From the beginning, this was a bitter, divisive and partisan battle. Opposite sides dug in, refusing to consider reasonable compromises. It demonstrated precisely why so many people have grown so cynical about American politics. The bill's proponents made no effort to open a dialogue with the opponents. At times, the opponents were neither respectful nor civil. It was over-heated politics at its worst.
How we govern is important to me as governor and to the people of Colorado. The spirit of cooperation and collaboration embodied in the passage of FasTracks, Referendum C and other initiatives offers a perfect example of how we as a state can join forces, forge coalitions and move Colorado forward together.
During his February 8 broadcast, Newman also claimed that Ritter "is just like a Hillary Clinton: painting himself to be one thing when in reality you know he's something else." Newman further asserted that "it would be dangerous for [Ritter] politically to come on this show because of how I am able to interview," and stated that Ritter "knows my skills there and does not want to face me."
From the February 8 broadcast of Newsradio 850 KOA's The Gunny Bob Show:
NEWMAN: I just want to know. Now, be honest. If you voted for Bill Ritter, if you fell for his claim that he was pro-business, and now you realize that, "Oh my God, he's going to sign the pro-union bill," which is anti-business to the extreme -- do you now feel like a fool? Do you feel stupid for not having listened to what I was telling you during the -- the campaign season? I warned you about him.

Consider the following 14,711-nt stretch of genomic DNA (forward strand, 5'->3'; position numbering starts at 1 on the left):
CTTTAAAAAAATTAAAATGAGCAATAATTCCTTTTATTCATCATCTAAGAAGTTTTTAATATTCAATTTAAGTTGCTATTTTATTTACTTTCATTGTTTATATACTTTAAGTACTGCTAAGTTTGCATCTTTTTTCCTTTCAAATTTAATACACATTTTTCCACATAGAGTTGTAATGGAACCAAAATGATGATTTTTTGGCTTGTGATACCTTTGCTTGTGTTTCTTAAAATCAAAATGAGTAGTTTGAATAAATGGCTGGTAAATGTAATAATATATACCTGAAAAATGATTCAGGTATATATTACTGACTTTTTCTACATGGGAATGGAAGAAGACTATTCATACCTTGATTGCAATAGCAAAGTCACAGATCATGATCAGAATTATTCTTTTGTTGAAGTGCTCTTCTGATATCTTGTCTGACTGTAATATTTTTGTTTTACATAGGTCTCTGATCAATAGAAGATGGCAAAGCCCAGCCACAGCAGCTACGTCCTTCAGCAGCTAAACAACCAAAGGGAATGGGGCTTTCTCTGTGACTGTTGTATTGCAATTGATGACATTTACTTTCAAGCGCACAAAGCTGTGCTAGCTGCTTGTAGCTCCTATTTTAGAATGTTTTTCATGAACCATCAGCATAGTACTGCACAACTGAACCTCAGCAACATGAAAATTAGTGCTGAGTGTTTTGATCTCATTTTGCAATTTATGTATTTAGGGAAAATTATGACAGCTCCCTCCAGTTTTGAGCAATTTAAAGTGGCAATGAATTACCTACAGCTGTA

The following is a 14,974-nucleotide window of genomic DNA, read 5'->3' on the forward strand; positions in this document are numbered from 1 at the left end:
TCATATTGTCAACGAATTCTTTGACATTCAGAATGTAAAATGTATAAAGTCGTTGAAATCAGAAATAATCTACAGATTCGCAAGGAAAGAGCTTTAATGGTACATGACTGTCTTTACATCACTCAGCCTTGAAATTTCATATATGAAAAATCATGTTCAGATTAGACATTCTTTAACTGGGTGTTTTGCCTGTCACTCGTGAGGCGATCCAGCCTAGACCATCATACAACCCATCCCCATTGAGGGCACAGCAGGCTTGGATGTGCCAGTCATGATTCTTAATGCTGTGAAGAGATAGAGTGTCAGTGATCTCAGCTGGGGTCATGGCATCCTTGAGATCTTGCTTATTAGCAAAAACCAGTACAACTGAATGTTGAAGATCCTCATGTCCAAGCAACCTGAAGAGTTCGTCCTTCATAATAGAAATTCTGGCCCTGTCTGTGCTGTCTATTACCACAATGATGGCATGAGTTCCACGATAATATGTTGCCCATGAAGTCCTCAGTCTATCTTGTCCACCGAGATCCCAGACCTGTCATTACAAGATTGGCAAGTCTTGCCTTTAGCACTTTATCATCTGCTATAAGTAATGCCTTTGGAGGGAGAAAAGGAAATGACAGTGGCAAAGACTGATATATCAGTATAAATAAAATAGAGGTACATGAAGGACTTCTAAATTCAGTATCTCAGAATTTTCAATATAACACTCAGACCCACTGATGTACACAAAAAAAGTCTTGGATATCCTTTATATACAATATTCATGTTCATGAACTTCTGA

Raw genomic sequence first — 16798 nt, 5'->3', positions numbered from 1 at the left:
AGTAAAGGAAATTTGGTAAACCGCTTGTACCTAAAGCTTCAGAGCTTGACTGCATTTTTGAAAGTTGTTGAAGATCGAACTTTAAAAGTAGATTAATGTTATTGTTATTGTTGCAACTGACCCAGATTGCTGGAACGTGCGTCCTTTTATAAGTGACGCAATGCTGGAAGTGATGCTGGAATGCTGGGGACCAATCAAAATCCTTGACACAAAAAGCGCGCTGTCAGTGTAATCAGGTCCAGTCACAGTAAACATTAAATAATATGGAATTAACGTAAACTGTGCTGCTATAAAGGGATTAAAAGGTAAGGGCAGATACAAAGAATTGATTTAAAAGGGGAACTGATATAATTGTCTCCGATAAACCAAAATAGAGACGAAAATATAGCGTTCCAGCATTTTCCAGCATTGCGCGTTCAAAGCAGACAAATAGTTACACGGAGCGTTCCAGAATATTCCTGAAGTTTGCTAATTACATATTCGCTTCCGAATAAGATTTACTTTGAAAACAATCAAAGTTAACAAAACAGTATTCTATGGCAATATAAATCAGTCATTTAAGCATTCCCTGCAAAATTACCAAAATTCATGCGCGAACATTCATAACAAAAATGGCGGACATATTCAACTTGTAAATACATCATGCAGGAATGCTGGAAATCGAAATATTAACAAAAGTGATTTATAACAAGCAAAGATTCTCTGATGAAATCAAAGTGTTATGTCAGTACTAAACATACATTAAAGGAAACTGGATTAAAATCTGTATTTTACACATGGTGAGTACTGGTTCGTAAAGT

NEWMAN: I'm pretty disappointed with the state of Colorado not listening to what I was telling you about this guy. He is -- he is just like a Hillary Clinton: painting himself to be one thing when in reality you know he's something else.
NEWMAN: Bill Ritter does not have the courage to come on this show. We have asked him I don't know how many times. He will not come on The Gunny Bob Show. For obvious reasons. It would be -- it would be dangerous for him politically to come on this show because of how I am able to interview. And let's face it, an interview is an interrogation. And he -- he knows my skills there and does not want to face me, because he would lose, and lose very, very badly, and -- so I can't blame him. But at the same time, you know what? You ought -- you ought to have the guts to do it. 303-713-8585. When you -- when you are afraid of somebody in the media because of -- of his interview ability, it's -- it's reflective of a -- of a lack of character.
From the February 9 broadcast of Newsradio 850 KOA's The Gunny Bob Show:
NEWMAN: There is also a scandal having to do with Governor Bill Ritter. He was forced -- politically forced today -- to do something against his will. He was forced to veto bill 1072, the pro-union payback bill. Now the unions are mad. He's mad. The Democrats in the legislature are very, very upset because promises were made during the -- during the campaigns. And now they're not going to get their -- their way. The unions are not.